UWinnipeg educator helps give voice to children in care
The Manitoba government has developed a plan to implement the recommendations of the provincially commissioned Task Force on Education Outcomes for Children in Care, Education and Advanced Learning Minister James Allum announced today.
“Nothing is more important than providing children and youth with the best opportunities to succeed, especially those facing the additional challenge of being in care,” said Minister Allum. “That’s why we commissioned this report and welcome these recommendations, which played a critical role in helping us develop concrete actions we can take in our schools and communities to help children in care get the best education possible.”
“I commend the task force for these recommendations that will certainly improve outcomes for children in care,” said Family Services Minister Kerri Irvin-Ross. “I am pleased to see customary care identified as key to providing the stability and connectedness needed to succeed at school. This confirms the urgency for the proposed legislation we recently introduced to pass into law.”
In the spring of 2015 in response to a Healthy Child Manitoba commissioned report from the Manitoba Centre for Health Policy on education outcomes for children in care, Minister Allum and Family Services Minister Kerri Irvin-Ross launched the Task Force on Education Outcomes for Children in Care, co-chaired by Kevin Lamoureux from the University of Winnipeg and Tammy Christenson from Ndinawemaaganag Endaawaad Inc.
“This task force is the beginning of an ongoing conversation and we must continually strive for a better home and school environment for kids in care. I know that educators and family service workers share that goal,” said Lamoureux. “I have a deep gratitude to those who worked so hard on the task force and a great appreciation of the front-line workers that serve our students and families every day.”
The resulting report provided 10 broad recommendations in areas such as communication and data sharing, mental health and well-being, Indigenous insights, education and awareness and professional training and education. In response to the recommendations, the Manitoba government will:
- ensure customary care for children in need of protection becomes a standard option;
- invest $950,000 in new targeted supports to schools to support the hiring of youth mental health workers (part of its commitment to the Youth Mental Strategy launched in 2015);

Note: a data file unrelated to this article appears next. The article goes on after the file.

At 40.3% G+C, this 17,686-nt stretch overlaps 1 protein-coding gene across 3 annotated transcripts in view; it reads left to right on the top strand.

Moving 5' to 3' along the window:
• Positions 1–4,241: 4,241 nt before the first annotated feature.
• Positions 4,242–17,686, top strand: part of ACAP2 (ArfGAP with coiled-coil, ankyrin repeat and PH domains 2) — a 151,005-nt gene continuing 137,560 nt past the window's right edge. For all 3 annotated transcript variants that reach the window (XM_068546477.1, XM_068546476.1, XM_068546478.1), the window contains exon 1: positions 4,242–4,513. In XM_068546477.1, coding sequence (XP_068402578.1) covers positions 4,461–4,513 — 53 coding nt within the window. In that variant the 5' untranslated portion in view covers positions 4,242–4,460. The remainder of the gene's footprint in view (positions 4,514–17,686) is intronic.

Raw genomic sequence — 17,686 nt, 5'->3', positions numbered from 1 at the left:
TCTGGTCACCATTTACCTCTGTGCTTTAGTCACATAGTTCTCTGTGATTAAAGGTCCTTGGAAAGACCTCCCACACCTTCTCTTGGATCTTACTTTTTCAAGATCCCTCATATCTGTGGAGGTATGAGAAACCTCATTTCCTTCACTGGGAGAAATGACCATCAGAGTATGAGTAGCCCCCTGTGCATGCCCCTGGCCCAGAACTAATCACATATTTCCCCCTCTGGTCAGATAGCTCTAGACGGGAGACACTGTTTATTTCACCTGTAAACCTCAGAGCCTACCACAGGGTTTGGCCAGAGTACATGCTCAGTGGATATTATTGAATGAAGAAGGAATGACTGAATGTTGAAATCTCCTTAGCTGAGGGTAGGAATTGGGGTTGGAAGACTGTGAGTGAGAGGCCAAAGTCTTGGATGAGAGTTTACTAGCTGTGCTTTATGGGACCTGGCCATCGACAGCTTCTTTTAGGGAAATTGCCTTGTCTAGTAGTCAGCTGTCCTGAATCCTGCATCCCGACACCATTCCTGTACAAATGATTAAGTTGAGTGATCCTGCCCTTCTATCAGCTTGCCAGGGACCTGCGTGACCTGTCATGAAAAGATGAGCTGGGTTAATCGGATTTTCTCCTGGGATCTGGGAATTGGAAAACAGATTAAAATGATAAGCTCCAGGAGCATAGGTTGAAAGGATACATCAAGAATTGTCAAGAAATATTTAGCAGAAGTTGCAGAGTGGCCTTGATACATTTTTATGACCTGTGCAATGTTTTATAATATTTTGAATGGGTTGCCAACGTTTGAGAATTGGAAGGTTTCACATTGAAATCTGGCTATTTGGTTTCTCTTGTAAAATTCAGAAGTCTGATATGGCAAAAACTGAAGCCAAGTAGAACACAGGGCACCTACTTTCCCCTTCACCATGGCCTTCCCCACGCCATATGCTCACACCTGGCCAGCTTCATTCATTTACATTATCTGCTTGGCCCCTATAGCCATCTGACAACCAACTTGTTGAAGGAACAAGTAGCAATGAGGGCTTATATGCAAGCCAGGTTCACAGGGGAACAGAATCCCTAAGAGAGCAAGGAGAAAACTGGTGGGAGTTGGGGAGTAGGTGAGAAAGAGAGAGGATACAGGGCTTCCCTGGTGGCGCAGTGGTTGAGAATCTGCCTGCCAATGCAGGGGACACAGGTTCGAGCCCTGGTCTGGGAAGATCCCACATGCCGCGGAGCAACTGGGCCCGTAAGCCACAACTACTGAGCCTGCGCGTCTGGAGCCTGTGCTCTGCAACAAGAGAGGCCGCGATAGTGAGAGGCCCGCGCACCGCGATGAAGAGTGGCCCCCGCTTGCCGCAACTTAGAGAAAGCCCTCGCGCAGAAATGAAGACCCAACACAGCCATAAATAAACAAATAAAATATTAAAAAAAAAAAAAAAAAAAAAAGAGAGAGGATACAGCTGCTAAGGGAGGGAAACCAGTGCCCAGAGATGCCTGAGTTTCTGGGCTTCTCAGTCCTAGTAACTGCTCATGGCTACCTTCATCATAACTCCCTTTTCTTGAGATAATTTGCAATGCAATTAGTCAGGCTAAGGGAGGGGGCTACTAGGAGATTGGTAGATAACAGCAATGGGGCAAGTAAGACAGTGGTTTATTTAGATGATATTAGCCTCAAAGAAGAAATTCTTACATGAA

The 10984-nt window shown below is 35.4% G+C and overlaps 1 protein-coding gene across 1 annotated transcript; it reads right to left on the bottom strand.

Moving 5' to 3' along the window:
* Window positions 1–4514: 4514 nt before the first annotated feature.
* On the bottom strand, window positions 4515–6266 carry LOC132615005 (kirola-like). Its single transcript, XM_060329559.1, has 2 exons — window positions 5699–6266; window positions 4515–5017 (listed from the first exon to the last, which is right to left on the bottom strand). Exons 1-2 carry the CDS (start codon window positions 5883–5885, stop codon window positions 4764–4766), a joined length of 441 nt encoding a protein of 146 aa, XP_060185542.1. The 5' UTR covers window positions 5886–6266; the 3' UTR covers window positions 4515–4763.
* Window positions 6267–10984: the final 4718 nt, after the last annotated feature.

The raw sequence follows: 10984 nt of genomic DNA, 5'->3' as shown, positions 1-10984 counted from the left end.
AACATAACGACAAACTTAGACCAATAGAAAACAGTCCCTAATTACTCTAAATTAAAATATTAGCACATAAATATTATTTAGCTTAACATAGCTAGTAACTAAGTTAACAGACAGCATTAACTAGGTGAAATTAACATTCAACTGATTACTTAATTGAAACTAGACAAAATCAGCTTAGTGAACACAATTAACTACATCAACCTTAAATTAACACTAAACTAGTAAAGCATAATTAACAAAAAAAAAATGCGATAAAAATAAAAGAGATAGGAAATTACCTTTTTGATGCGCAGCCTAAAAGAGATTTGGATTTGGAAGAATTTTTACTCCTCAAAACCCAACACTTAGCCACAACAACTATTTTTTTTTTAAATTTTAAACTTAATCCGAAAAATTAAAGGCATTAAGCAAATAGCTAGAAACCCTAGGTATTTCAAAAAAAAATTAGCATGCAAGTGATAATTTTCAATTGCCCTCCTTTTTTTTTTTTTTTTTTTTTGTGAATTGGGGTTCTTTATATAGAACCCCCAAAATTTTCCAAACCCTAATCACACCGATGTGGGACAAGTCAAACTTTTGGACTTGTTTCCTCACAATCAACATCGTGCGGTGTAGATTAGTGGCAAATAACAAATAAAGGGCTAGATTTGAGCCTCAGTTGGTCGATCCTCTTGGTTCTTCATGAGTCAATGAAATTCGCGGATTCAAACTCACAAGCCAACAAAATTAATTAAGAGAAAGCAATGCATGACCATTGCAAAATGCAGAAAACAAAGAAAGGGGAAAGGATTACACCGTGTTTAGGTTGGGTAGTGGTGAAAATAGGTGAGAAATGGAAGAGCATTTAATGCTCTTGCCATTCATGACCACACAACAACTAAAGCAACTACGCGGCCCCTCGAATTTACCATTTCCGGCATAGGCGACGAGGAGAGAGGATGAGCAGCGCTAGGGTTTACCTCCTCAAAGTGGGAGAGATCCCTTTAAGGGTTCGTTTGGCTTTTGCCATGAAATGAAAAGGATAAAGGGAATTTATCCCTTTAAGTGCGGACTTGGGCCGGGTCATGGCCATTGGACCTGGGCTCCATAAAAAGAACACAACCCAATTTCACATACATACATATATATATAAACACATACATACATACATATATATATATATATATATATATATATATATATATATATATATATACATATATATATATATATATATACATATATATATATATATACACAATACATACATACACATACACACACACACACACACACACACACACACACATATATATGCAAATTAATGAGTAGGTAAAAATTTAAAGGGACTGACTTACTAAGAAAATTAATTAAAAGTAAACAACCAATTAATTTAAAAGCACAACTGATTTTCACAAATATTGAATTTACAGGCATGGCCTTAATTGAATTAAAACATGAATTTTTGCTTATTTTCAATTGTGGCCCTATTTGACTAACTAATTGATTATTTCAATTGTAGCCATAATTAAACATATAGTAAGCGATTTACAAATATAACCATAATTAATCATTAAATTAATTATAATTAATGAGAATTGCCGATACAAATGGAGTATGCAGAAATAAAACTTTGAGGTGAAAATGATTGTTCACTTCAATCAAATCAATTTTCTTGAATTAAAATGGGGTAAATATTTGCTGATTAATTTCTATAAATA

- propose amendments to school of choice legislation so that children in care are given higher priority when it comes to school placement;
- provide new supports for school divisions to help pay for transportation costs for children in care that may have to move out of their catchment areas;
- raise awareness and identify training opportunities on the existing ‘Education and Child and Family Services Protocol for Children and Youth in Care’, established in 2013, at schools and agencies as the standard for information sharing;
- train or re-train all Manitoba Child and Family Service agency workers on the protocol and make it mandatory for all workers to take regular trauma training, in collaboration with the four CFS Authorities;
- review foster parent training and resources to include trauma training and familiarity with the protocol, in collaboration with the four CFS Authorities;
- engage the school of social work to include the protocol as well as trauma informed care and practice be a part of post-secondary education for social workers and educators;
- establish a new inter-departmental, inter-agency and divisional working group that will minimize barriers for information flow; and
- appoint a liaison between Manitoba Education and Advanced Learning and Manitoba Family Services who will help the working group and be a resource for schools and agencies.
The minister also noted the province will work with school divisions to implement best practices, make more training available and develop new resources for teachers to support students living with trauma.
“In developing these recommendations, we saw many obstacles in the way of allowing children in care to succeed in school, most of which could be removed with a government and school divisions committed to doing so,” said Christensen. “Any opportunity to break down barriers to help children in care succeed is an investment in their future and generations to come. I thank my co-chair, Kevin Lamoureux, and all task force members for their insight and dedication to helping give children in care a voice.”
The Task Force on Education Outcomes for Children in Care consulted with education experts, teachers, social-service providers and other interested parties to develop an action plan for both immediate and long-terms steps to improve outcomes for children in care.
The recommendations will be reviewed with school divisions and agencies to develop a full implementation plan, Minister Allum said.
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